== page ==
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Protesting the revolting death of Jawaher Abu Rahmah

Last night I went to the demonstration in Tel Aviv to protest of the killing of Jawaher Abu Rahmah in Bilin on Friday. Being a family man, it’s hard to be as active as I once was. But I really wanted to go to this one. To put it simply, Jawahar’s death disgusted me.

The ease in which non violent protesters in the territories are killed and injured is revolting. I stood last night in front of the Defense Ministry to point a finger at the man responsible, Ehud Barak, for the death of Jawahar. I joined the chants, “Ehud Barak, Defense Minister, how many female protesters have you killed so far?” The words were not easy to say. I felt uncomfortable. But I said them. And then I said “Democracy is not built on the bodies of protesters”, and it rang true just as well.

And then I saw the police brutality saved for left wingers. I’ve been to my share of demos. When I was a teenager demonstrating against religious coercion, I never saw such force. When I was a student on strike at Tel Aviv University, I never saw such force. When I witnessed the disengagement from Gaza in Gush Katif, I never saw such force. What I did see was the disrespect, maybe even the hate, in the eyes of the policemen.

Below is an unedited video of the footage I took with my pocket camera last night. After 30 seconds, the blocking of the road begins, and some of the arrests start at 5:00. At 9:57 a violent arrest takes place.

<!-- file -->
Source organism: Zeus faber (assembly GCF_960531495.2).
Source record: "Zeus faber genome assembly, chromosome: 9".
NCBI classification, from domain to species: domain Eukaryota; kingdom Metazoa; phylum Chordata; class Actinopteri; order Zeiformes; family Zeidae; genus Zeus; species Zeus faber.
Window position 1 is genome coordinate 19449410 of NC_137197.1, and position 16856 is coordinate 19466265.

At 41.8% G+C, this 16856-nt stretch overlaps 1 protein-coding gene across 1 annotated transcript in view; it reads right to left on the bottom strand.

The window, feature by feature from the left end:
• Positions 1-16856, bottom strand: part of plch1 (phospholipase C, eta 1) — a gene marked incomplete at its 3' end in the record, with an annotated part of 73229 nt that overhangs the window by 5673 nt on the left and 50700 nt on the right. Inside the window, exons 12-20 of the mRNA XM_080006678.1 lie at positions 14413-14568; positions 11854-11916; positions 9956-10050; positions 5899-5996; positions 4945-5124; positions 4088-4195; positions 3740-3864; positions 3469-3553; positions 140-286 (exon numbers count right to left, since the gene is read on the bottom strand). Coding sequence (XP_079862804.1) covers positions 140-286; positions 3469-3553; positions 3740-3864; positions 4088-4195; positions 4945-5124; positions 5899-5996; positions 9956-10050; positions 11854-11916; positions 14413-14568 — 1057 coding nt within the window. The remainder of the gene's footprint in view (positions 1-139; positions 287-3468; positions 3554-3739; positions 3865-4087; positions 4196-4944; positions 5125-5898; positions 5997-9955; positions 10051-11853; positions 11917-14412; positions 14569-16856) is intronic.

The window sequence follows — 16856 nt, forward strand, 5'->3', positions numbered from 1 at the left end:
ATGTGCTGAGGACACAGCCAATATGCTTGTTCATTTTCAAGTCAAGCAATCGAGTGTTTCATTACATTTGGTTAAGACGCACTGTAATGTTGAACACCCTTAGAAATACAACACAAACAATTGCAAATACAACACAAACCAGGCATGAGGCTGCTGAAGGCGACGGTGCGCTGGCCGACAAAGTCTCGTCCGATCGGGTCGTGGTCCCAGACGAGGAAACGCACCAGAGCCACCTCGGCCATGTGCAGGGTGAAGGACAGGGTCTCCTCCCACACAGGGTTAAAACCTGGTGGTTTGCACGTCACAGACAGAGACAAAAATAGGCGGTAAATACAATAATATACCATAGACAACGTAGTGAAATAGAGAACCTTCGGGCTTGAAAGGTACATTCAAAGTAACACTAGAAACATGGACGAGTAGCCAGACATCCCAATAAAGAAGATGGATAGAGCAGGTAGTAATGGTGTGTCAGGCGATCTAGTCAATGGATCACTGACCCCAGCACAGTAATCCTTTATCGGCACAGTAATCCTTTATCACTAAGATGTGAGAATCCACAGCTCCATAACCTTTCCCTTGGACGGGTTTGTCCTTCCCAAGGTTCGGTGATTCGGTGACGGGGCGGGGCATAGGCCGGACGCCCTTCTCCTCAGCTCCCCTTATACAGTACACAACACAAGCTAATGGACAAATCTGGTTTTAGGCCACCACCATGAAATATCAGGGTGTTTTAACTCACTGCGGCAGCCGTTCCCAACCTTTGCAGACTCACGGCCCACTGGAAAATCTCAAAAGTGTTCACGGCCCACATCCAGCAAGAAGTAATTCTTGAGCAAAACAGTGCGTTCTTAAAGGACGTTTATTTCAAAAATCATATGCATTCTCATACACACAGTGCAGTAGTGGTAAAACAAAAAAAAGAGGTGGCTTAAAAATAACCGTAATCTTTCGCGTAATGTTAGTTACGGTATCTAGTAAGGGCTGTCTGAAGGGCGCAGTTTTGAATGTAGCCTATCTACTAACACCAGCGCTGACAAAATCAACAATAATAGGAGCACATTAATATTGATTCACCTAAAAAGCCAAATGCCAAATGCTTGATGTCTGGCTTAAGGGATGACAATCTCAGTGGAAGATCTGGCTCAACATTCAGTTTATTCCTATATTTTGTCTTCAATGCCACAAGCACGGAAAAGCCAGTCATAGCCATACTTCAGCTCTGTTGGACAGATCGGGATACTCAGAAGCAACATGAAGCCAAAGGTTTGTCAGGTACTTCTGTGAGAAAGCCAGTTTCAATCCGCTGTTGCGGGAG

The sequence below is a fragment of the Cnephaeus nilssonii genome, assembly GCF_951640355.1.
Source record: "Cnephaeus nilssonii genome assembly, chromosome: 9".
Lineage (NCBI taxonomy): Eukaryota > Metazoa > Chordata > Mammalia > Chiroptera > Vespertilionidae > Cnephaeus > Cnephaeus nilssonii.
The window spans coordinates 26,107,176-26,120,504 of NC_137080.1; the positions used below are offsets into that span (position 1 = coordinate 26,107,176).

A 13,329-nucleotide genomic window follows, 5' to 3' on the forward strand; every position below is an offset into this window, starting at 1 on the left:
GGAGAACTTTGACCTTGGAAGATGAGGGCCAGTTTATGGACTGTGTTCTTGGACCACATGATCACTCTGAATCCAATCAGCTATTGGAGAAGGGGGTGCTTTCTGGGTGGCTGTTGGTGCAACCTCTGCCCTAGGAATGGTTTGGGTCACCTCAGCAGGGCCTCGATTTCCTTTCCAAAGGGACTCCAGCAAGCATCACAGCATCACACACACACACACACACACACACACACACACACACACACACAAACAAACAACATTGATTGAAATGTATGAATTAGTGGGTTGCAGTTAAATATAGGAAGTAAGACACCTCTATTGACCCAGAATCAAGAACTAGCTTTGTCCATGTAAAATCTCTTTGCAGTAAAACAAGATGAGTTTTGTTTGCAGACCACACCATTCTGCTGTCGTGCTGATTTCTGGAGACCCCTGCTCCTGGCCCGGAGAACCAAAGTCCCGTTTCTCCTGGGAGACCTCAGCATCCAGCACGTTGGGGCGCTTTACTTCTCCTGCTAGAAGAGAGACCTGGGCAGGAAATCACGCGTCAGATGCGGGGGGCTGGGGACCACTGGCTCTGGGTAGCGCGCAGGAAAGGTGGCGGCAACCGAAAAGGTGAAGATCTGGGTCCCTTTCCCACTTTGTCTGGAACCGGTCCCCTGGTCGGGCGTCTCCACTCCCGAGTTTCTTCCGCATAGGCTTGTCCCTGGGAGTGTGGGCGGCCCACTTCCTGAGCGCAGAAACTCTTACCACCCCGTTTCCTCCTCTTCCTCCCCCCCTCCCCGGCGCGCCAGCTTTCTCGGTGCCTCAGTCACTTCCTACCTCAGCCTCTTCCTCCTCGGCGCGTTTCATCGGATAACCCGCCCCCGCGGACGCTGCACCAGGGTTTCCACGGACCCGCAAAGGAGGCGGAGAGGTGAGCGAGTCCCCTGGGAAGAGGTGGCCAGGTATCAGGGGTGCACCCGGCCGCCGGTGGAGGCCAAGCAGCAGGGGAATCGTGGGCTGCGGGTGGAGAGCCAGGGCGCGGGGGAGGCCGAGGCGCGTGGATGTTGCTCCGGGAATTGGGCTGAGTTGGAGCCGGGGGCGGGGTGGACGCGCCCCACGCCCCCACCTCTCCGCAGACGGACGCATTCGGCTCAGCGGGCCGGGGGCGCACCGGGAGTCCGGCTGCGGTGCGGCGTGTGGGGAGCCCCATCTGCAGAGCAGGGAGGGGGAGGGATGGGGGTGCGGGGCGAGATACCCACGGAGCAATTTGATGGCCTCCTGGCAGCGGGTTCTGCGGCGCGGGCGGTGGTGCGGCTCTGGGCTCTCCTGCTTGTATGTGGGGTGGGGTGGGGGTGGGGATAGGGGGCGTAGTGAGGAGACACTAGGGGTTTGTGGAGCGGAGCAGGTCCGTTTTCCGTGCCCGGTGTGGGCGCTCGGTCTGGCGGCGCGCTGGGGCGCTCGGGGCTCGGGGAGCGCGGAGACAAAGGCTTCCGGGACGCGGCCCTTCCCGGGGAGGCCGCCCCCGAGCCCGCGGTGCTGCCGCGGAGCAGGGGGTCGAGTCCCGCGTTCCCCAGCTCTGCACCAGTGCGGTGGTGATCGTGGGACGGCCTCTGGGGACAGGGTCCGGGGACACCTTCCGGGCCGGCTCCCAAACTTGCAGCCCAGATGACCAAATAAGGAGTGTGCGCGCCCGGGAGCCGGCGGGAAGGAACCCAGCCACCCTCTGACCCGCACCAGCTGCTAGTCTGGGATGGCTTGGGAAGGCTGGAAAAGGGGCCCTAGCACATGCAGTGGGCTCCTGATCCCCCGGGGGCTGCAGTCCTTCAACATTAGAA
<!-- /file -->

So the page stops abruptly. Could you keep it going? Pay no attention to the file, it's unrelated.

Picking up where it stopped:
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    COMMENTS

    1. Shelly

      I’m glad you’re safe. I couldn’t help thinking, as I watched your footage, of Kent State and that famous photo, I’m sure you know it, I found it on Wikipedia.( link )
      http://en.wikipedia.org/wiki/File:Kent_State_massacre.jpg

      This is what we have come to. Of course we were already there decades ago when a Peace Now demonstrator was shot and killed (I forgot his name).

      The thing is, that the “hate” in the policemens’ eyes that you saw was matched by the “hate” in the protesters eyes, I’m sure. That’s what makes this whole situation doubly difficult.
      The hate that both Jewish sides feel towards each other. The kind of people that join the police as opposed to the kind of people that demonstrate. The way each side looks down at the other. It’s sociological.

      And who was that screaming woman in the background – screaming in English?
      I think that screeching foreign voice would have made me, if I was a cop, even more livid.

      It’s all so sad and complex.

      Reply to Comment
    2. You saw “hate”in the eyes of the Police.I dont believe that you would have seen the same in the eyes of the peaceful demonstrators.What you would have seen,I believe,is outrage.This is mirrored in people all over the world.

      Reply to Comment
    3. Woody

      “The hate that both Jewish sides feel towards each other.”

      I know it may be difficult for +972 readers to imagine, but there are also NON-JEWS involved here. You know, there are 20+% of the 1948 Israel population that aren’t Jewish, as well as 50+% of the overall population under Israeli control who are non-Jews.